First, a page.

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One way or another, the Pita family has always been bound to the world of wine. Every October the entire family, like so many other households, would ﬂing itself into harvesting their little plot of land to make wine the traditional way. Years later destiny made Emilio Pita decide to make this his way of life. At just 23 years of age, he enrolled at the University of Bordeaux to study oenology, taking his ﬁrst step in an education that was to continue in California and New Zealand.
In 2010 he returned home to Rubí de Bracamonte, Valladolid. That was the start of the Verderrubí project, a family-run winery that will always strive to maintain the identity of its terroir in all its wines. This idea was embodied in the ﬁrst crop of Dominio de Verderrubí, the cellar’s young wine, followed in 2011 by Atipyque and Pita, two wines that magnify the expression of the terroir in each bottle. Emilio Pita’s latest dream, and the one that bears the closest ties to the origin of this story, came true in 2014 when La Bonera hit the market. La Bonera is one of the few red wines bearing the Rueda denominación de origen, and it comes from the vineyard where the Pita family began its adventure.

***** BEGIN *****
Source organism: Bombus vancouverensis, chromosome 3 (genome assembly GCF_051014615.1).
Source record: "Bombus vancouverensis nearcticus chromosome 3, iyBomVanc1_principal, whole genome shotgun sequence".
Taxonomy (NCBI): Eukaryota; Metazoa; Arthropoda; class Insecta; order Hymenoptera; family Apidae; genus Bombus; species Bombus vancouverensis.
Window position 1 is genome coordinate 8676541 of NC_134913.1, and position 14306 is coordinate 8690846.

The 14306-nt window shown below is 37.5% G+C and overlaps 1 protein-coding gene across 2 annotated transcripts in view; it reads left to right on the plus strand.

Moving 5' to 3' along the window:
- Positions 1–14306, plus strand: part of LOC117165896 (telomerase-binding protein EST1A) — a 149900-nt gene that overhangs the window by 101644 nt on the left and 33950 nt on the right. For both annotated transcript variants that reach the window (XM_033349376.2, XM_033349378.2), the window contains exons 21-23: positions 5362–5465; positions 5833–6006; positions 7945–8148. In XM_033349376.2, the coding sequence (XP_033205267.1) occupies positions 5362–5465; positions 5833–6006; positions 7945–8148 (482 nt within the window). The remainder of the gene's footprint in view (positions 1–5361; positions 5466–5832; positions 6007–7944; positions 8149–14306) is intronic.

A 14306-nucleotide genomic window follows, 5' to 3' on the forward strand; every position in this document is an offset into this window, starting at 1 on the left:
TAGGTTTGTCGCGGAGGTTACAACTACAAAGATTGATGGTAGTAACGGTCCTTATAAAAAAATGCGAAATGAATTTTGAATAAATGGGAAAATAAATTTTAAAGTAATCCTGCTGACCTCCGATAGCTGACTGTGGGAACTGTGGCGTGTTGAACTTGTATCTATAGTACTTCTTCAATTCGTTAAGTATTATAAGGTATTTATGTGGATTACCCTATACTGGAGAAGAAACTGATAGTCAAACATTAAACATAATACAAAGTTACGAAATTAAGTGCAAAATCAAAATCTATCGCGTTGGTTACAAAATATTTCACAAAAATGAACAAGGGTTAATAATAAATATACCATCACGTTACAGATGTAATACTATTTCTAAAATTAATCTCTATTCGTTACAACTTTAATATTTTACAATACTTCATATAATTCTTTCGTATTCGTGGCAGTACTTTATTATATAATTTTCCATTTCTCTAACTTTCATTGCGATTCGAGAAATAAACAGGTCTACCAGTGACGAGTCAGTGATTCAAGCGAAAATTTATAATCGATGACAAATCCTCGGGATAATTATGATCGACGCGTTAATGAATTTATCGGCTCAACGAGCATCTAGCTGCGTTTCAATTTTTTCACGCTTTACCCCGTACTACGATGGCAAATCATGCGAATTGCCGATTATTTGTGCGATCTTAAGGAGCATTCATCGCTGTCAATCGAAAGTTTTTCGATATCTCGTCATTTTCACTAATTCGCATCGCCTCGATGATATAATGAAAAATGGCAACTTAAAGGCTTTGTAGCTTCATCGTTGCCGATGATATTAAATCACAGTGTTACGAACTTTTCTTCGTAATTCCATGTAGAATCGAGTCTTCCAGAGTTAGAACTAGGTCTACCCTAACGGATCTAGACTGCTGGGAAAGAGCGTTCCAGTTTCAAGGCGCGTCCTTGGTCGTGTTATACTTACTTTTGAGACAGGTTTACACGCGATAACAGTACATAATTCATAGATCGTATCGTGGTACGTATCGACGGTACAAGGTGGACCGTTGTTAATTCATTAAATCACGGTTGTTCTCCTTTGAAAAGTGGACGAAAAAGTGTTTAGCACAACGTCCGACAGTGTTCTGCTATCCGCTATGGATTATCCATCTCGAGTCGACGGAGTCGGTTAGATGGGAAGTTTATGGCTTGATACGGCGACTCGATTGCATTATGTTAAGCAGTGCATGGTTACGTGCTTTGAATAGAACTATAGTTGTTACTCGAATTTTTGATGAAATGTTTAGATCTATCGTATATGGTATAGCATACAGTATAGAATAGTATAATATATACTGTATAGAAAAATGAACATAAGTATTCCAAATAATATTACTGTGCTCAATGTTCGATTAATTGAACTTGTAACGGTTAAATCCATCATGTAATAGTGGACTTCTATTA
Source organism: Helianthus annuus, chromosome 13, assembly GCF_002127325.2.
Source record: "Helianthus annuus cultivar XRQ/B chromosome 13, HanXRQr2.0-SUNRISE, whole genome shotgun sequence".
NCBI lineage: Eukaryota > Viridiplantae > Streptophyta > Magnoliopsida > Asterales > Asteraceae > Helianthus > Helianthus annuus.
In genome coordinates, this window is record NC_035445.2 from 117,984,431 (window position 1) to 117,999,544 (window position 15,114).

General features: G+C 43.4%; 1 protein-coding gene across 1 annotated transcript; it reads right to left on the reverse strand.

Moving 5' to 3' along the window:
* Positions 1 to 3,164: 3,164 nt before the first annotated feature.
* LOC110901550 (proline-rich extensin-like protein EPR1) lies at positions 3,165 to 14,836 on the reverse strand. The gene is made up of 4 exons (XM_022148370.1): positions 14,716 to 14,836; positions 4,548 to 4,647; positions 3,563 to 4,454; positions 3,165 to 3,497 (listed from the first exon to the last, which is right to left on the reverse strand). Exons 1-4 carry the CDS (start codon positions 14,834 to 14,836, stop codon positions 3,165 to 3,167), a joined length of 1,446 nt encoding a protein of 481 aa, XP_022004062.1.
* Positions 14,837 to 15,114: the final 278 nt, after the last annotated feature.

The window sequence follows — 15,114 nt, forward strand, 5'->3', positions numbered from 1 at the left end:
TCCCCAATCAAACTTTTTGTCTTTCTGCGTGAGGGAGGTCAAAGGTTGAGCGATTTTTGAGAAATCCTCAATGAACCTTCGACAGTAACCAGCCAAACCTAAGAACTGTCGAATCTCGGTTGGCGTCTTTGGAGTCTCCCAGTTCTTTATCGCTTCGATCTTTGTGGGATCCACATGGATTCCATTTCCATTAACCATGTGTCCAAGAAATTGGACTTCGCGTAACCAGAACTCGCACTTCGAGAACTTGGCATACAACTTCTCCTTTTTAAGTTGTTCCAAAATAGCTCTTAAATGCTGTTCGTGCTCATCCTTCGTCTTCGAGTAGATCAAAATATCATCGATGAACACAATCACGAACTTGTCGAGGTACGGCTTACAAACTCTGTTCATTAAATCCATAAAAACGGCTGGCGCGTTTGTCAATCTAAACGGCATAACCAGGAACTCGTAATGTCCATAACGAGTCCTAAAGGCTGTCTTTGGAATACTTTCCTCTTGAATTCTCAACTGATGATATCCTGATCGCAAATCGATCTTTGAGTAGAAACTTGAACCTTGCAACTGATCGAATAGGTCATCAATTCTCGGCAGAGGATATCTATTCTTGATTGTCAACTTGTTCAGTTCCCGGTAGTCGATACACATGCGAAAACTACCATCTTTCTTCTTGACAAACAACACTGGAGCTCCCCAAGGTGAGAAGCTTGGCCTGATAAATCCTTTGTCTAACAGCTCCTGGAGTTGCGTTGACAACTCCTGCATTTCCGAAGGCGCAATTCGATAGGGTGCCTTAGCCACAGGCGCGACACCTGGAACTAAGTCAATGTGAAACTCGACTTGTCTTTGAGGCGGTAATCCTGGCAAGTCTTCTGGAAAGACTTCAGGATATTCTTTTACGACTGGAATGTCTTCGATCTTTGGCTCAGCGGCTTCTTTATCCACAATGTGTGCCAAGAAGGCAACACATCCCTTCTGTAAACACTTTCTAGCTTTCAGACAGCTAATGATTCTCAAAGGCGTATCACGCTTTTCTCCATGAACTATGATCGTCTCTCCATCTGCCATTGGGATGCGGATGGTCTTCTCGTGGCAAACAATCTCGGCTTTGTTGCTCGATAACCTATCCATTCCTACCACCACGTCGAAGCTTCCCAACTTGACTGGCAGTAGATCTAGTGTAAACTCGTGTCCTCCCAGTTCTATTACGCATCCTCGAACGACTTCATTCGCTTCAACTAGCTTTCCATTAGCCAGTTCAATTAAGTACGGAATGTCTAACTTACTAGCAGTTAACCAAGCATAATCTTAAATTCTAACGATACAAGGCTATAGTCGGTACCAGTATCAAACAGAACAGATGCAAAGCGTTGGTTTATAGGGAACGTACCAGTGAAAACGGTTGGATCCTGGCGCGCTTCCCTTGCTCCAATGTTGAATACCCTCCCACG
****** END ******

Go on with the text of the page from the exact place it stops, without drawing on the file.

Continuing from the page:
Verderrubí wines get their character from the nature of their vineyards, 63 hectares of land in the heart of Castile. Most of the land is at La Cantera, a 56-hectare estate in Rubí de Bracamonte. The remaining eight hectares are at La Bonera, the vineyard that produces Verderrubí’s one and only red wine, in Velascálvaro, also in the province of Valladolid. The location and lie of the two vineyards inﬂuenced the entire design of the winery. Only after a meticulous study of the land was the work outlined.
The soil has the ideal composition for making wines noted for freshness on the palate and an elegant nose. The soil structure begins with a metre of sandy-to-rocky soil; underneath, the second metre is clay; and below that, the soil is predominantly rocky.